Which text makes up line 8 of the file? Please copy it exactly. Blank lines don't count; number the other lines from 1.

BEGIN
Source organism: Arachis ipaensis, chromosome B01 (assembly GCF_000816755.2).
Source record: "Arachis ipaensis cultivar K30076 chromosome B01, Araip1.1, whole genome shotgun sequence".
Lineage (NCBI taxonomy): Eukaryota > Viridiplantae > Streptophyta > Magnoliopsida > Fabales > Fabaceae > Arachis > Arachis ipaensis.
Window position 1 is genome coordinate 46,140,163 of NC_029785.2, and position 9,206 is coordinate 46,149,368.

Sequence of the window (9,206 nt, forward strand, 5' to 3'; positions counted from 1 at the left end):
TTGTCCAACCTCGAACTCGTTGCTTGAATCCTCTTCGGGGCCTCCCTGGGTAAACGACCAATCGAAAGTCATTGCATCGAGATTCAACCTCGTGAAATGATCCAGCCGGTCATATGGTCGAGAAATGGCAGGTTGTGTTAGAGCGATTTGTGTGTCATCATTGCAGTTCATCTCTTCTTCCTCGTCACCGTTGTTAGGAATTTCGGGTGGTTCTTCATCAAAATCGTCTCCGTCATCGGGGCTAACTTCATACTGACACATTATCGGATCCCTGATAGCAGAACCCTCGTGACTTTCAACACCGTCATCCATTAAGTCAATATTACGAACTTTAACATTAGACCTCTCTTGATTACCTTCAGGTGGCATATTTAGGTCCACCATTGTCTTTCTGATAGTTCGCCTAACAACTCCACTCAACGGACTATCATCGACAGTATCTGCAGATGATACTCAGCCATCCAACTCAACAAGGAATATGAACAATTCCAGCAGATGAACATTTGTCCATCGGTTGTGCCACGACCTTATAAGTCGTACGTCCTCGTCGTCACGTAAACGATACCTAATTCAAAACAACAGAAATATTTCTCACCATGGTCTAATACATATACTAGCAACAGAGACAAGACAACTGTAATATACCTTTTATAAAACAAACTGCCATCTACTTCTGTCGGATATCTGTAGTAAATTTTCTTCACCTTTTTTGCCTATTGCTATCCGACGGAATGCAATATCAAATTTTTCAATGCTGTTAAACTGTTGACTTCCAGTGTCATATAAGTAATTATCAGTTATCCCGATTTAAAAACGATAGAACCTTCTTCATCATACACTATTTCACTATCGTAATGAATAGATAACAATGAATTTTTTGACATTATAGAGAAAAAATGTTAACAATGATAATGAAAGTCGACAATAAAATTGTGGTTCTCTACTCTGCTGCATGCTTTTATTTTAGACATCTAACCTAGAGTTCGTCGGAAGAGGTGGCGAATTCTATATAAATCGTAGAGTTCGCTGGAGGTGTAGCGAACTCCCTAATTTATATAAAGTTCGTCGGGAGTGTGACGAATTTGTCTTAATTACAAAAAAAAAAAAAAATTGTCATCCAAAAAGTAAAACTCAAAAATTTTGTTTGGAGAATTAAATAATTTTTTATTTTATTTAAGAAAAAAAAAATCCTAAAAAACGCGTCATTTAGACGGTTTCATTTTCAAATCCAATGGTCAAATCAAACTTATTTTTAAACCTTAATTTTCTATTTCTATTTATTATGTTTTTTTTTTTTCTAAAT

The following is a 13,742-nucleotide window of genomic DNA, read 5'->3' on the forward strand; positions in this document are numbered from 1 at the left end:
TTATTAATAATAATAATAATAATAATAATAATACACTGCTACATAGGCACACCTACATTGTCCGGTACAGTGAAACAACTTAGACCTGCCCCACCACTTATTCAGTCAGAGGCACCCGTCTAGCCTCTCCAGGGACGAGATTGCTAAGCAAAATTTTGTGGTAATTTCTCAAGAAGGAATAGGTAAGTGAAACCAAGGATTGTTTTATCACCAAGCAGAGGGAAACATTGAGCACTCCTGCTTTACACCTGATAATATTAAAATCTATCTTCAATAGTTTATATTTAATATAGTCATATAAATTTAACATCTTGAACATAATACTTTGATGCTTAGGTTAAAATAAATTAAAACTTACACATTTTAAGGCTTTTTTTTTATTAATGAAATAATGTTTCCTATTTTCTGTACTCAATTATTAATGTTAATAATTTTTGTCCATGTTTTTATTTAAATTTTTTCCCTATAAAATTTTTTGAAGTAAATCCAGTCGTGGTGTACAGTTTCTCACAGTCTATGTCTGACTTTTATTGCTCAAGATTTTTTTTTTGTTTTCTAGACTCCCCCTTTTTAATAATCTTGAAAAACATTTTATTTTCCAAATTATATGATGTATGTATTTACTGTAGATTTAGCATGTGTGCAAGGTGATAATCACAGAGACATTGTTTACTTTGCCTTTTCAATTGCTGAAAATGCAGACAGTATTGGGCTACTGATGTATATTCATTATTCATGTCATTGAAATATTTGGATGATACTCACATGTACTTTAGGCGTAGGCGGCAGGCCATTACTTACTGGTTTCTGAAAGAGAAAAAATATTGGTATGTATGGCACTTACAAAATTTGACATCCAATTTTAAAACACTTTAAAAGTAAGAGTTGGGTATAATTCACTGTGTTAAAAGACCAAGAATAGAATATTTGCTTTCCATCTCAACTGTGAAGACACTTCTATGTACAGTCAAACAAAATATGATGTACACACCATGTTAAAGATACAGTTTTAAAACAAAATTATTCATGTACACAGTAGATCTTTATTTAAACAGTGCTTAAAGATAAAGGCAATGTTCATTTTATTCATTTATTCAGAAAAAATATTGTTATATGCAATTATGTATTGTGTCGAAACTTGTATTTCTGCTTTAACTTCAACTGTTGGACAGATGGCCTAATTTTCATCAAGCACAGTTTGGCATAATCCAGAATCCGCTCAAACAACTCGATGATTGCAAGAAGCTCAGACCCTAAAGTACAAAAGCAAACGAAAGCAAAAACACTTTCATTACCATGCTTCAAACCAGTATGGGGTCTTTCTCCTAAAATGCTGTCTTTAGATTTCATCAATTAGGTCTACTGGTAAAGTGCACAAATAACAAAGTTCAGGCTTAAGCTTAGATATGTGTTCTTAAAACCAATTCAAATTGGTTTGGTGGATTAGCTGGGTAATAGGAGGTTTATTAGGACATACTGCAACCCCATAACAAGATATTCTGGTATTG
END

TTATTAATAATAATAATAATAATAATAATAATACACTGCTACATAGGCACACCTACATTGTCCGGTACAGTGAAACAACTTAGACCTGCCCCACCACTTATTCAGTCAGAGGCACCCGTCTAGCCTCTCCAGGGACGAGATTGCTAAGCAAAATTTTGTGGTAATTTCTCAAGAAGGAATAGGTAAGTGAAACCAAGGATTGTTTTATCACCAAGCAGAGGGAAACATTGAGCACTCCTGCTTTACACCTGATAATATTAAAATCTATCTTCAATAGTTTATATTTAATATAGTCATATAAATTTAACATCTTGAACATAATACTTTGATGCTTAGGTTAAAATAAATTAAAACTTACACATTTTAAGGCTTTTTTTTTATTAATGAAATAATGTTTCCTATTTTCTGTACTCAATTATTAATGTTAATAATTTTTGTCCATGTTTTTATTTAAATTTTTTCCCTATAAAATTTTTTGAAGTAAATCCAGTCGTGGTGTACAGTTTCTCACAGTCTATGTCTGACTTTTATTGCTCAAGATTTTTTTTTTGTTTTCTAGACTCCCCCTTTTTAATAATCTTGAAAAACATTTTATTTTCCAAATTATATGATGTATGTATTTACTGTAGATTTAGCATGTGTGCAAGGTGATAATCACAGAGACATTGTTTACTTTGCCTTTTCAATTGCTGAAAATGCAGACAGTATTGGGCTACTGATGTATATTCATTATTCATGTCATTGAAATATTTGGATGATACTCACATGTACTTTAGGCGTAGGCGGCAGGCCATTACTTACTGGTTTCTGAAAGAGAAAAAATATTGGTATGTATGGCACTTACAAAATTTGACATCCAATTTTAAAACACTTTAAAAGTAAGAGTTGGGTATAATTCACTGTGTTAAAAGACCAAGAATAGAATATTTGCTTTCCATCTCAACTGTGAAGACACTTCTATGTACAGTCAAACAAAATATGATGTACACACCATGTTAAAGATACAGTTTTAAAACAAAATTATTCATGTACACAGTAGATCTTTATTTAAACAGTGCTTAAAGATAAAGGCAATGTTCATTTTATTCATTTATTCAGAAAAAATATTGTTATATGCAATTATGTATTGTGTCGAAACTTGTATTTCTGCTTTAACTTCAACTGTTGGACAGATGGCCTAATTTTCATCAAGCACAGTTTGGCATAATCCAGAATCCGCTCAAACAACTCGATGATTGCAAGAAGCTCAGACCCTAAAGTACAAAAGCAAACGAAAGCAAAAACACTTTCATTACCATGCTTCAAACCAGTATGGGGTCTTTCTCCTAAAATGCTGTCTTTAGATTTCATCAATTAGGTCTACTGGTAAAGTGCACAAATAACAAAGTTCAGGCTTAAGCTTAGATATGTGTTCTTAAAACCAATTCAAATTGGTTTGGTGGATTAGCTGGGTAATAGGAGGTTTATTAGGACATACTGCAACCCCATAACAAGATATTCTGGTATTG